The Backpack Project aims to collect 21,000 backpacks to represent young people between the ages of 16 and 24 who are not working and not in school. 

A local youth coalition hopes to install an art display of 21,000 backpacks on the University of Arizona Mall during the wee hours of an October morning. 

If they can collect enough backpacks. 

The United Youth Leadership Council of United Way of Tucson and Southern Arizona, along with the UA's Fostering Success program, aims to collect 21,000 backpacks — one to represent each young person between the ages of 16 and 24 who is not working or in school in Pima County, according to a report by United Way of Tucson and Southern Arizona's county-wide Cradle to Career initiative.

"It's an art installation and a massive donation drive," says Mercedez Marquez, a lead on this project and the community arts youth coordinator and AmeriCorps State member with United Way. "All the backpacks will be donated to organizations that work with opportunity youth." 

The phrase "opportunity youth" refers to those 16-24-year-olds not in school and not working — often called "at-risk" youth. 

Using "opportunity youth" instead of "at-risk" is another part of the Backpack Project.

"It's empowering my fellow peers to know that they can rise above the stigma, and they can be more than a label and have their own pathway," Marquez, 21, says.

Developing an art installation on the UA campus grew out of a desire to humanize that population of young people. 

Marquez worked with Allison Field Bell, the organization's Youth on the Rise coordinator, to develop how a project like that would take shape.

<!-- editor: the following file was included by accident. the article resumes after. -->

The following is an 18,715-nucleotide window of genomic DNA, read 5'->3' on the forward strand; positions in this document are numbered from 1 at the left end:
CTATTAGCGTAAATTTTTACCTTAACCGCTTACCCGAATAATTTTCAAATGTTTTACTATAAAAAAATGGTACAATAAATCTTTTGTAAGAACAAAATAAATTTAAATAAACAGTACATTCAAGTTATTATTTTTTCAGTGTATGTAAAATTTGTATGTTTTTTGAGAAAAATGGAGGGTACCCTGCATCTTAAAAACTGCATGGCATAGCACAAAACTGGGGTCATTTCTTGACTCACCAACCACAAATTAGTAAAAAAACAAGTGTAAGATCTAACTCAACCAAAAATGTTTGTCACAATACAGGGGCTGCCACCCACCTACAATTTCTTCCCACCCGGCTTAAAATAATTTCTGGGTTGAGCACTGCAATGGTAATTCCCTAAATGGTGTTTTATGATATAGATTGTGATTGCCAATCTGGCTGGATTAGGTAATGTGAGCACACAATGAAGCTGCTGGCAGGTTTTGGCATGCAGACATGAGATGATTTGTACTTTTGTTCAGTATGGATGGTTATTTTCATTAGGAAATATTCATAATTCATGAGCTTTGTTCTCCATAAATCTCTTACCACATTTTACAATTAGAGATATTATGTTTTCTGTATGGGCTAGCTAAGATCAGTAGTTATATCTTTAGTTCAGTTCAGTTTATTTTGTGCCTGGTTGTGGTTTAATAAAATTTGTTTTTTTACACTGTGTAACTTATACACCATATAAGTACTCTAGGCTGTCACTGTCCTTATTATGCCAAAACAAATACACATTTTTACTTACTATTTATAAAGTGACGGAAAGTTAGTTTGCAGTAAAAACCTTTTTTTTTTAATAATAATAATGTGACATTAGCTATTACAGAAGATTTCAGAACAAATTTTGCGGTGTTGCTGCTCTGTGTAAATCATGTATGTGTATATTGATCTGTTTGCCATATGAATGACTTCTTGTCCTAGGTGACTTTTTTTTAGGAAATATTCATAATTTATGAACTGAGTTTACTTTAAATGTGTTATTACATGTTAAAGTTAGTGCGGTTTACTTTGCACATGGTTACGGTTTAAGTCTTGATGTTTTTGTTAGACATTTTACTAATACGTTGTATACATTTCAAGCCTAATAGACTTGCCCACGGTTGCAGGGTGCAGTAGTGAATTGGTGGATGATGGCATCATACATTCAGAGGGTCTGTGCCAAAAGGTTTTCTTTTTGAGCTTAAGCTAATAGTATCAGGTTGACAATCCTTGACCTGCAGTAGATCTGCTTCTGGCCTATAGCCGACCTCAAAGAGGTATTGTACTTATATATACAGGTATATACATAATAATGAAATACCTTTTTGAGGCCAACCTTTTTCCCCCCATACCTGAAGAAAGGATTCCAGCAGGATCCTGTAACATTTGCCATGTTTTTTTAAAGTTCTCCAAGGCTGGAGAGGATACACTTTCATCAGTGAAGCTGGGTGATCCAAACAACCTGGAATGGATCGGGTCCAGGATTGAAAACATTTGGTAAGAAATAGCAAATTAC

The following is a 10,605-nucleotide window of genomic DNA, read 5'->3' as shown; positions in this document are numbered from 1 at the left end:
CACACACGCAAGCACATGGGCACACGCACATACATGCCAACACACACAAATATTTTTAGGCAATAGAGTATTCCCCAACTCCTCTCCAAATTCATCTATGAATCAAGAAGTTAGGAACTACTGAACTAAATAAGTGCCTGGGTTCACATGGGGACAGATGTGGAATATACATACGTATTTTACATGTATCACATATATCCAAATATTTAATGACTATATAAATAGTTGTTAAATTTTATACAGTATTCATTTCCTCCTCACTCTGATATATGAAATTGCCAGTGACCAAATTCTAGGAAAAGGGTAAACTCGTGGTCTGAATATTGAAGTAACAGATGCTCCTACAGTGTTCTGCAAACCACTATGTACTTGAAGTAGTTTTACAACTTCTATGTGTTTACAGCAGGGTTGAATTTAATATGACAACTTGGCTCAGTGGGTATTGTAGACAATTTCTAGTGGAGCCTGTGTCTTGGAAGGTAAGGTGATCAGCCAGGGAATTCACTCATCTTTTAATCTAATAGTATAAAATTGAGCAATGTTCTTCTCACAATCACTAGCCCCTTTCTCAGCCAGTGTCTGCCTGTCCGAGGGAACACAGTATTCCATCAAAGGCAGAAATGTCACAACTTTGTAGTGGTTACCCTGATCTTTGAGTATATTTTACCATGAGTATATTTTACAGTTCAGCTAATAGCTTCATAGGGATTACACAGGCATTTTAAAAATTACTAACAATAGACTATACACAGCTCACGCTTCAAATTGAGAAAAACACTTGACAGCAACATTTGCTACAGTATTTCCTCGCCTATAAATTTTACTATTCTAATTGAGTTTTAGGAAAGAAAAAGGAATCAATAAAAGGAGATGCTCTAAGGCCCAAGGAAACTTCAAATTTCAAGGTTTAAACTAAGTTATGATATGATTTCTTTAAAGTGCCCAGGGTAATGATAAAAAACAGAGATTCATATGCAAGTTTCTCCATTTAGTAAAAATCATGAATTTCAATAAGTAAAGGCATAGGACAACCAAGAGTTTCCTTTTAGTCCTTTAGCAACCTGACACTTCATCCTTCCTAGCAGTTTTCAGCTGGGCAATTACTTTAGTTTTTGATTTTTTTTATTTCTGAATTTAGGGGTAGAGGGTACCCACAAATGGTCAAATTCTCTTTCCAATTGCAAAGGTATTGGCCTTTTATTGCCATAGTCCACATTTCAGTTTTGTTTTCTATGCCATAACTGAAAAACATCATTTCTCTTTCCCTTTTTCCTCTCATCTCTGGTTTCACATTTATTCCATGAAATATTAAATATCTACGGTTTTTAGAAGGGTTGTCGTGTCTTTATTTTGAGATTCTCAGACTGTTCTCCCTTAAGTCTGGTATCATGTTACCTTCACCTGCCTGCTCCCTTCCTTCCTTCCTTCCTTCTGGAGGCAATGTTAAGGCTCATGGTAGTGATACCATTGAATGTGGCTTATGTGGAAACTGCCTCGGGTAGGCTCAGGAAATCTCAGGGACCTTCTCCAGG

"How can we mobilize young people in this county to really bring this conversation to light and make it more than just numbers?" Field Bell says of the brainstorming process. "The conversation about opportunity youth started as a business conversation, like how much does a disconnected young person cost a taxpayer? ... But we felt like there was more to a human being than how much they're costing a taxpayer, especially young people who are so brilliant and have so much to bring to the table." 

The visionaries who will transform thousands of backpacks into an art installation come from this population, including members of the United Youth Leadership Council, the Metro Goodwill Youth Program and UA's Fostering Success program.  

Backpacks will give a visual to the statistic. 

"Backpacks hold more than school supplies," Marquez says. "I think that walking into a class without a backpack, for me, which is the only experience I can really speak on, there was a lack of confidence, a lack of assurance that this year might be different, might be good." 

She adds that a backpack can hold clothing, food and medication. For these young people who may experience homelessness, foster care, addiction and mental illness, among other issues, a backpack is "a sense of privacy and a sense of security." 

The installation will debut on the UA Mall on Wednesday, Oct. 31, and then portions of the artwork may appear in other local museums, says Ashley Janicki, the opportunity youth change network facilitator for United Way of Tucson and Southern Arizona. 

The backpacks will then go to local organizations that work with these young people. If your organization is interested in distributing backpacks, email thebackpackproject@unitedwaytucson.org

Starting Tuesday, Sept. 4, anyone can donate new or gently-used backpacks to the project at any Vantage West Credit Union location. Prior to that, you can take your donations to 330 N. Commerce Park Loop, Suite 200. You can also donate money toward the backpack drive or volunteer at unitedwaytucson.org/backpackproject

"I think backpacks can also hold understanding," Marquez says. "When you see 21,000, it's different as a visual than in black and white when you see it on paper. There's more understanding that these are people who have stepped away from a sturdy pathway, but also an understanding that this group of people is capable, as well."